On January 5, my attorneys in the Kurin v. Balter defamation case sent a letter to the judge (Vincent Briccetti of the Southern District of New York, White Plains branch) asking him to consider an early motion for summary judgment in light of New York's new "anti-SLAPP" law and other developments. The background and details of our letter motion can be found at this link.
Yesterday, January 7, Judge Briccetti ruled against us, "without prejudice," meaning that we can renew our request for summary judgement after discovery in the case has been completed (on the current schedule, that would be in May.) Please see below for the judge's brief decision.
In his ruling, the judge apparently agreed with certain arguments made by Kurin's attorneys (for a link to their response to our letter motion, please see here). Among other arguments related to the applicability of New York's anti-SLAPP law to our case, the plaintiff argued that our motion was premature and that "This Case is Not Ripe for Summary Judgment."
Naturally we are disappointed in the ruling, because we considered that the new law was very relevant to our situation, because it is intended to prevent frivolous lawsuits. Such lawsuits can stifle free speech, causing pain and suffering to journalists and others, expense for both sides, and needless waste of court resources.
On the other hand, we are still very confident in the strength of our case--which relies heavily on the validity of my reporting about Danielle Kurin--and we believe that discovery will only strengthen that case when we do move for summary judgement later on. My reporting was based on solidly documented evidence of Kurin's misconduct, along with a number of supporting sources and witnesses, and the continuation of the case will only lead to more facts about that misconduct coming out in the case and publicly.
Speaking personally, and giving my constitutionally protected opinion and belief, I was astonished at the boldness with which lawyers for Kurin attempted to mislead the judge about the facts of the case. I should not have been, because Kurin's Complaint against me is absolutely chocked with falsehoods. But let me pick up on a few examples.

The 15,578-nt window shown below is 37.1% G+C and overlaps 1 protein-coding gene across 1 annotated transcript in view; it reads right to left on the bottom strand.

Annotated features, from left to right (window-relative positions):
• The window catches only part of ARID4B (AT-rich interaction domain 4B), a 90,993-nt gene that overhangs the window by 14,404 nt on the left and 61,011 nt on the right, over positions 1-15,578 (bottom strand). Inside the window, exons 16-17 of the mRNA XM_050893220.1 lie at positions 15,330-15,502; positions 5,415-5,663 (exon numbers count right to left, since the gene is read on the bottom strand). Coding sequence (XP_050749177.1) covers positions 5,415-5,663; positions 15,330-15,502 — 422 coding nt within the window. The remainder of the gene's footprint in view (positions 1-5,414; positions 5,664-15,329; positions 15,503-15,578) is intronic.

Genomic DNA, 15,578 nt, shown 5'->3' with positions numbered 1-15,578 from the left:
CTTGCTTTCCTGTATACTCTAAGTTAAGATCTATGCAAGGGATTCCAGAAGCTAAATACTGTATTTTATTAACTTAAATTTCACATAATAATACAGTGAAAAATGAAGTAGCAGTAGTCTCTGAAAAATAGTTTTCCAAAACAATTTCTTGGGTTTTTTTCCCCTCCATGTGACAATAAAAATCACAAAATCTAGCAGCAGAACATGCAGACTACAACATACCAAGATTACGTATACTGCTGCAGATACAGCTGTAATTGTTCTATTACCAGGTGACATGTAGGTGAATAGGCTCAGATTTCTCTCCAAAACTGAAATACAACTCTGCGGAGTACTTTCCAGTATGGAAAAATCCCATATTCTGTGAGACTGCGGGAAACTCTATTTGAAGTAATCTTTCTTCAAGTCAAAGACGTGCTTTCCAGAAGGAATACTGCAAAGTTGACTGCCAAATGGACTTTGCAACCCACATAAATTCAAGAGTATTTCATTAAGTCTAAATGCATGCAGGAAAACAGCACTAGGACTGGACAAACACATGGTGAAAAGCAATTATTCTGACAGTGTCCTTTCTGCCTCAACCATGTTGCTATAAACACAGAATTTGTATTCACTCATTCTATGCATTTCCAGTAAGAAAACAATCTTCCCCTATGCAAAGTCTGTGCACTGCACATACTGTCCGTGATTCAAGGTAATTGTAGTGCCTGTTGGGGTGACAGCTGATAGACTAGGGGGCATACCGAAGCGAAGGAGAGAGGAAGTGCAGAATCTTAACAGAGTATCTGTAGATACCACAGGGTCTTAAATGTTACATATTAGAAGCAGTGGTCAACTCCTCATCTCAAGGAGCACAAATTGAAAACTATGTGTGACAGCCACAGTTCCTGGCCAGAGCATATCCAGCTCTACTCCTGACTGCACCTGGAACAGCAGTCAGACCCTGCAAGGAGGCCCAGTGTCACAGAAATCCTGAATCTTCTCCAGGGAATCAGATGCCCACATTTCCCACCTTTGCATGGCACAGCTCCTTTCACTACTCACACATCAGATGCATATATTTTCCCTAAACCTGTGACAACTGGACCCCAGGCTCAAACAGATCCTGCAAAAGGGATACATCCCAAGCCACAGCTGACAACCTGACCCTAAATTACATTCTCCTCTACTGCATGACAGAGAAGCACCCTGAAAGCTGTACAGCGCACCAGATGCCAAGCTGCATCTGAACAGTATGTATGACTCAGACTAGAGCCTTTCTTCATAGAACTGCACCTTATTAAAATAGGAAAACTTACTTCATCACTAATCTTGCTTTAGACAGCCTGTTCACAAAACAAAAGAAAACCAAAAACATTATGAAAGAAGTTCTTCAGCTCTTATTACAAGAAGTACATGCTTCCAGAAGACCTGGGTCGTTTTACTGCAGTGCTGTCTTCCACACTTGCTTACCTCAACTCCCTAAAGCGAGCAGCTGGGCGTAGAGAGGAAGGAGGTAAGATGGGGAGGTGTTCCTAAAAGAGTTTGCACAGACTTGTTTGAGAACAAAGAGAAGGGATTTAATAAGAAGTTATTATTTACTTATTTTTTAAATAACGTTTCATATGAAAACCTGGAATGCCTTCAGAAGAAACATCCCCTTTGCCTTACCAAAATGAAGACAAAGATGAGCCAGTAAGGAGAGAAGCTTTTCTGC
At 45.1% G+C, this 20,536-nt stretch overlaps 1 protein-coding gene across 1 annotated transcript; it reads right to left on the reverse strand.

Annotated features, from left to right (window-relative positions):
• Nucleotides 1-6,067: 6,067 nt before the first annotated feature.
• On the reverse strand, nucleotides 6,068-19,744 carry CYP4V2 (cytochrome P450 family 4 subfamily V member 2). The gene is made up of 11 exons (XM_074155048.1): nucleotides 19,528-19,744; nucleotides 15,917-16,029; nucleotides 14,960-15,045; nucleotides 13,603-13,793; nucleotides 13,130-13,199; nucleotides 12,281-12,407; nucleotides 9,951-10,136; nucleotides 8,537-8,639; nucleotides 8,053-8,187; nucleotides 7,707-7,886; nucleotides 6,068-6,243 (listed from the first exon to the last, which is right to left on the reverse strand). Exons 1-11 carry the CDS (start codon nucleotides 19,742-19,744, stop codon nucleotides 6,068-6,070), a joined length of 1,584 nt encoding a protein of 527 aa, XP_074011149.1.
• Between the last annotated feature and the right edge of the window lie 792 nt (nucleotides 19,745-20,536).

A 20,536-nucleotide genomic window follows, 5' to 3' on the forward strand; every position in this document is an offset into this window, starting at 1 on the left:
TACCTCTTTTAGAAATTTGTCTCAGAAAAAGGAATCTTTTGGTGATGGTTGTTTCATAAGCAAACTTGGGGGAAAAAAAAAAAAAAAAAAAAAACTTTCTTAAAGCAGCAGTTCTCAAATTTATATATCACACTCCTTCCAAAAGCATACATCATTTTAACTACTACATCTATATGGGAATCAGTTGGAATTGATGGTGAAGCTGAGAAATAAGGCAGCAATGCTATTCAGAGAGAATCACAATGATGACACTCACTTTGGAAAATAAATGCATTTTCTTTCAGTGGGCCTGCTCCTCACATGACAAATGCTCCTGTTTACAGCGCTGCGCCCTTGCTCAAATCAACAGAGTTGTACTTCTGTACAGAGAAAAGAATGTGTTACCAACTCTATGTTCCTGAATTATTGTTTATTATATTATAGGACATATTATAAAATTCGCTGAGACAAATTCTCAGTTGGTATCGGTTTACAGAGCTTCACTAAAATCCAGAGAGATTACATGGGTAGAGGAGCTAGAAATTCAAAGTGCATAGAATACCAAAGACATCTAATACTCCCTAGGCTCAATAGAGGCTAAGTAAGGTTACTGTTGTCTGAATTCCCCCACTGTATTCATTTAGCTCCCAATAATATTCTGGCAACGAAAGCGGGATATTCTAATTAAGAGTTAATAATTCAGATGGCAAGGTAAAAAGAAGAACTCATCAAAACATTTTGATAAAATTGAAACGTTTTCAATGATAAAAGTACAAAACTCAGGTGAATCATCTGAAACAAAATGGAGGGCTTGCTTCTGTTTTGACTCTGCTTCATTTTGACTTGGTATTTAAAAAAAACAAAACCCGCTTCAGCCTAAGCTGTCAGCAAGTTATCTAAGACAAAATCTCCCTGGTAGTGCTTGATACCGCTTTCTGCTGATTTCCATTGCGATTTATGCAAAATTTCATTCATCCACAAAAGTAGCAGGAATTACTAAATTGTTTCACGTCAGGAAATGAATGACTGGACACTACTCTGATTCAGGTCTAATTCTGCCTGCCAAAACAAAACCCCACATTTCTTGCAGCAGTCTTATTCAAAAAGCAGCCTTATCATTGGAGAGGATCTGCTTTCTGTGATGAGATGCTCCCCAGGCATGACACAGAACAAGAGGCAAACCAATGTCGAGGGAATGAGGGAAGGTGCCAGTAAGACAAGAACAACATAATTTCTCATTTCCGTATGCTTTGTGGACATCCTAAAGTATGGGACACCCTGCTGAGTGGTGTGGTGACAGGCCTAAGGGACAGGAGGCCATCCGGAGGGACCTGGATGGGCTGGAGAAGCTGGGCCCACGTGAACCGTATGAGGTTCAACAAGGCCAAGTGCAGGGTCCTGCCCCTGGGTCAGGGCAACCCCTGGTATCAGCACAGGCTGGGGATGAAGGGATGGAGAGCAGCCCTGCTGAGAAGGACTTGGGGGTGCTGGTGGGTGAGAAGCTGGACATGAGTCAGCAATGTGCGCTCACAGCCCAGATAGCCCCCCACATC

1. Kurin's attorneys begin their letter to the judge with prominent mention of an ethics complaint that has been filed against me with the National Association of Science Writers, the professional organization that I have been a member of since 1986. As I detailed in an earlier blog post, that complaint, concocted by a group of anthropologists who have long opposed my #MeToo reporting and leaked to the plaintiff, has not yet been adjudicated. That means I have not yet been given an opportunity to respond to the false allegations, and may well be acquitted in the process. Flagging it to the judge in the first paragraph of their letter was a blatant attempt to prejudice the judge against me.
2. Kurin's attorneys misrepresent the circumstances under which Science ended my contract after 25 years of service, clearly hoping the judge would not read the document they linked to which clearly demonstrates that they quoted me out of context.
3. Kurin's attorneys told the judge that I had engaged in "harassment... so severe and pervasive that over two years ago, one of the individuals targeted by Mr. Balter committed suicide." Again, Kurin's attorneys were apparently hoping the judge would not read the post they linked to, which explains the circumstances and puts the blame squarely where it belonged--on the accused harasser's own institution.
4. Kurin's attorneys falsely suggested to the judge that I had tried to destroy evidence that would show I posted anonymously on my own blog. That is untrue; I have never destroyed evidence nor do I post anonymously on my blog.
5. Once again, Kurin misrepresents the circumstances of the Title IX findings against her in 2016, that she retaliated against students who reported her then fiance, and later husband, for sexual harassment. Those findings led to a three year administrative leave, from which she only returned in fall 2019.
As the case continues, we are accumulating documents and witness testimony that support my reporting about Kurin. At its heart, this lawsuit is about the rights of survivors of abuse to tell their stories free of retaliation and intimidation. It is also about the freedom of journalists who help survivors do that. The fight goes on.
(Please contribute to the case's Legal Defense Fund.)